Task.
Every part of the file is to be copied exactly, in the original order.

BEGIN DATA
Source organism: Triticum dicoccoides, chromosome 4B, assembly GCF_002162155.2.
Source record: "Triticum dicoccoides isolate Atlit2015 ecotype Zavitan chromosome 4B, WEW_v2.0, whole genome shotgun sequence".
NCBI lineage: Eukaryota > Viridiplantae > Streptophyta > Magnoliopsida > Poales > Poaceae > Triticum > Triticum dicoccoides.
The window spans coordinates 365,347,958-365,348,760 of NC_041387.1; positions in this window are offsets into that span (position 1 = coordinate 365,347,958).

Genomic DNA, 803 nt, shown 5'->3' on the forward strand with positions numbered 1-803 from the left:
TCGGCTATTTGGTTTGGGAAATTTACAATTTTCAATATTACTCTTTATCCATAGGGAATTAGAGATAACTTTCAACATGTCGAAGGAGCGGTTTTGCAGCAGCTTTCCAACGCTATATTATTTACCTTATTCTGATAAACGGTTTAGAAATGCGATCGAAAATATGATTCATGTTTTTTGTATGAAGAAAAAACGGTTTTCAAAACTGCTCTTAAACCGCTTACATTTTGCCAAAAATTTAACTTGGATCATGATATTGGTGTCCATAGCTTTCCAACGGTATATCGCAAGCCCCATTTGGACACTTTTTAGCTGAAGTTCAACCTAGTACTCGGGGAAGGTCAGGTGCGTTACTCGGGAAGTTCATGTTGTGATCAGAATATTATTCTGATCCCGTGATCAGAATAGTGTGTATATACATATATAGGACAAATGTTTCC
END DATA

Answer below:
Source organism: Triticum dicoccoides, chromosome 4B, assembly GCF_002162155.2.
Source record: "Triticum dicoccoides isolate Atlit2015 ecotype Zavitan chromosome 4B, WEW_v2.0, whole genome shotgun sequence".
NCBI lineage: Eukaryota > Viridiplantae > Streptophyta > Magnoliopsida > Poales > Poaceae > Triticum > Triticum dicoccoides.
The window spans coordinates 365,347,958-365,348,760 of NC_041387.1; positions in this window are offsets into that span (position 1 = coordinate 365,347,958).

Genomic DNA, 803 nt, shown 5'->3' on the forward strand with positions numbered 1-803 from the left:
TCGGCTATTTGGTTTGGGAAATTTACAATTTTCAATATTACTCTTTATCCATAGGGAATTAGAGATAACTTTCAACATGTCGAAGGAGCGGTTTTGCAGCAGCTTTCCAACGCTATATTATTTACCTTATTCTGATAAACGGTTTAGAAATGCGATCGAAAATATGATTCATGTTTTTTGTATGAAGAAAAAACGGTTTTCAAAACTGCTCTTAAACCGCTTACATTTTGCCAAAAATTTAACTTGGATCATGATATTGGTGTCCATAGCTTTCCAACGGTATATCGCAAGCCCCATTTGGACACTTTTTAGCTGAAGTTCAACCTAGTACTCGGGGAAGGTCAGGTGCGTTACTCGGGAAGTTCATGTTGTGATCAGAATATTATTCTGATCCCGTGATCAGAATAGTGTGTATATACATATATAGGACAAATGTTTCC